Earbot™ Development and Data
Whales are acoustic animals, living in an environment which often offers advantages to the organism that uses sound over light as it conducts day to day activities (Payne, R. persa comm. 2017). Bio-acoustics thus constitutes a fundamental component of our understanding of many areas of cetacean ecology.
During our 2016 expedition to Alaska we used EarBot™, a retro-fitted Urban Drones Splashdrone with a hydrophone and a transmitter. The drone took off from our research vessel, landed in the water near a group of whales and transmitted the sounds they were creating. We collected the acoustic recordings from EarBot for analysis.
EarBot™ has several advantages over traditional means of collecting bioacoustics data from whales. 1) it’s transportability and 2) their non-invasive presence.
Traditional methods of acoustic data collection for the most part rely on either fixed acoustic loggers/buoys or vessel based hydrophones. A fixed acoustic recording platform does not move. Whales do move, often quickly and across enormous areas, and this clearly creates a problem: there is no certainty the whale will come close to the acoustic logger and if it does, no guarantee it will stay around for an extended period of time. Perhaps their most significant disadvantage is their cost: both in terms of the actual device and the cost of deploying/retrieving and maintaining the device. Vessel based acoustic recording platforms can move, following whales.
However, whether through its acoustic or physical presence, a vessel can disrupt the behavior of the animal-a significant problem if there is a possibility that the whale changed its behavior in any way in response to the acoustic/physical presence of the vessel.
We ultimately believe that data collection from both fixed loggers/buoys and vessels will still play immensely important roles in the collection of bio-acoustics. However, we also believe that the transportability/flexibility of drones and their minimally invasive nature does present advantages which could prove useful in certain situations.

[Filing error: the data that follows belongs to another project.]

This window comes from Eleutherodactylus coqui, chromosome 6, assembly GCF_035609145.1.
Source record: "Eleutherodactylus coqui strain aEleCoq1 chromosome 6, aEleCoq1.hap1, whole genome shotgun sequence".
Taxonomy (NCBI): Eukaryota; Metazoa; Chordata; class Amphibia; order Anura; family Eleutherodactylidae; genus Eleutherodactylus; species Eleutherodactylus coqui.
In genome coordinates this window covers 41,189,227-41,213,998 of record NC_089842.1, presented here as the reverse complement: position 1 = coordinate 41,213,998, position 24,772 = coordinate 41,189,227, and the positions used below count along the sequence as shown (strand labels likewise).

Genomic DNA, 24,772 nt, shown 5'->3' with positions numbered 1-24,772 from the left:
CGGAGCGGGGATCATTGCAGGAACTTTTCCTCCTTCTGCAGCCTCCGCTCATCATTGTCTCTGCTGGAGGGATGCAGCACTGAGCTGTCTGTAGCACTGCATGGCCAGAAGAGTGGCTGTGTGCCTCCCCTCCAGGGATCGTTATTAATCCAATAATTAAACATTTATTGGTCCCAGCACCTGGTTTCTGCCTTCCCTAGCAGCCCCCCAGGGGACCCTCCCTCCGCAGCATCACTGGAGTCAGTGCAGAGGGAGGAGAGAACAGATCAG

Whales and dolphins live in a world of sound. For humans, our primary sense (for the most part) is sight. It is the main way we observe our surroundings. For whales, it is sound. Sound is a much more effective medium in the ocean: it travels much faster in water than in air and can travel over vast distances.
But this also causes problems. Humanity is filling the ocean with sound. And because these sounds travel so far, there is nowhere for whales to hide. Noise pollution undoubtedly represents one of the biggest threats that whales face today.
When a number of whales strand on beaches and die after a potential causal event such as a naval exercise using sonar, we can count them and conduct necropsies, and that way can begin to understand the severity of the problem. We then go to policymakers and government officials and say: here is the proof: the number of whales killed. We can then try and convince them to make laws and rules designed to protect whales from these threats, such as not using sonar in critical whale habitats.
Another threat, acoustic masking hurts whales by reducing their ability to perform essential life functions over their whole life. Rather than making any single moment more difficult, it makes every single moment slightly more difficult. And this makes it extremely difficult to understand. Unlike more direct threats, we cannot count the number of whales that have been killed from acoustic masking, and we cannot quantify just how much of an impact it has had upon them. This makes it very dangerous. By slowing reducing whales’ ability to survive, it is a silent, insidious problem.
Part of the challenge in understanding this problem is that we don’t have baseline data: we don’t know how whales behave in a quiet ocean. When scientists started becoming more aware of acoustic masking, the ocean was already full of human-made sound.
Because of this, we think that it is critically important to speak out about this silent killer: while collecting data, educating people as to the nature of the problem, and supporting those who are looking to mitigate it.
Flying Acoustic Array or EarBot™ Swarm
A number of EarBot™ drones pre-programmed to maintain a precise distance between each other, could take-off from a research vessel or land station and land in the water at certain locations and begin collecting a high quality acoustical data stream from nearby whales. In addition, this flying acoustic array could then take off and land in another location, following a whale/group of whales, while maintaining that precise distance between each other.